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Scientists invented a fabric that knows whether to cool you down or warm you up

BGR logo BGR 2/11/2019 Mike Wehner
7-scientistsde © Provided by Penske Media Corporation 7-scientistsde

Dressing in layers is usually the easiest way to ensure that you won’t be uncomfortable at any point in the day. If things get too hot, just shed a layer and you’re good, and if you get chilly again, just slip it back on. But what if you didn’t have to do that at all? What if your clothing could tell if you were too hot or too cool and adjust accordingly?

That’s exactly what researchers from the University of Maryland seem to have accomplished with an incredibly unique kind of new fabric that actually changes depending on your body temperature.

The invention, which is described in a new research paper published in Science, actively manages the amount of infrared radiation (that’s just heat) that passes through it. The fabric is capable of this remarkable feat thanks to metal-coated strands that react to the amount of heat passing by them.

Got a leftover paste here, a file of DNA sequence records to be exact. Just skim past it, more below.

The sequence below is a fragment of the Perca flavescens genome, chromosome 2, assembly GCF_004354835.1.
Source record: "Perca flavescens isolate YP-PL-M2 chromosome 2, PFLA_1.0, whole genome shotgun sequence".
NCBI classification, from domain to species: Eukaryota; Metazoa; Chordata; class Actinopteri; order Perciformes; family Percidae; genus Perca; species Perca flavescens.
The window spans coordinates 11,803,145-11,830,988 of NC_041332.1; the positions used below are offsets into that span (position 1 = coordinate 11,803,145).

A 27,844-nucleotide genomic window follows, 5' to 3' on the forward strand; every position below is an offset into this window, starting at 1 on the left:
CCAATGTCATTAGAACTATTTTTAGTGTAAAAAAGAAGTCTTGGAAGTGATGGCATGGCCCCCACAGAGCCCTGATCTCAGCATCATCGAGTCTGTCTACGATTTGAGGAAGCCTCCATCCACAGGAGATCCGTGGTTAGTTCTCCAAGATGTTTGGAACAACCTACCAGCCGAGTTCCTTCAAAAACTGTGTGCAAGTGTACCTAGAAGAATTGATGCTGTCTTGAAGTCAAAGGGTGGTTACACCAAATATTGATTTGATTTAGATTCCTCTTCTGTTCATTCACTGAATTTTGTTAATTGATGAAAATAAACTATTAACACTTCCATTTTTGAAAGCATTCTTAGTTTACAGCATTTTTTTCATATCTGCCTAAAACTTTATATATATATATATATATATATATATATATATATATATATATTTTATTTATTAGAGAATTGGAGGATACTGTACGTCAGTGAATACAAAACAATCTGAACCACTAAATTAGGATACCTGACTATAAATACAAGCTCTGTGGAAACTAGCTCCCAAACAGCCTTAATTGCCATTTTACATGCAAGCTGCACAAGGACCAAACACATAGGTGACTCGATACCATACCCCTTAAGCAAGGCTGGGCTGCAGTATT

The strands are made up of two different types of material, neither of which you’ll find in nature. One of the thread materials absorbs moisture while the other repels it. This might sound like a bad idea, but it actually gives the fabric some very unique properties.

When the fabric is close to skin that is sweating, the dual-action threads begin to warp from the moisture. As the strands change shape, it allows more heat to pass through the layer of fabric while also altering the properties of the coating itself, promoting the escape of infrared radiation and rapidly cooling the skin. The opposite is then also true when the fabric cools down, with moisture evaporating from the skin and threads, and the fabric returns to its original, warmer configuration.

“The human body is a perfect radiator. It gives off heat quickly,” co-author Min Ouyang said in a statement. “For all of history, the only way to regulate the radiator has been to take clothes off or put clothes on. But this fabric is a true bidirectional regulator.”

It will still be a while before such fabric makes its way into consumer items, but the research shows a lot of promise, and it might not be too long before our clothing can monitor our comfort without us doing a thing.

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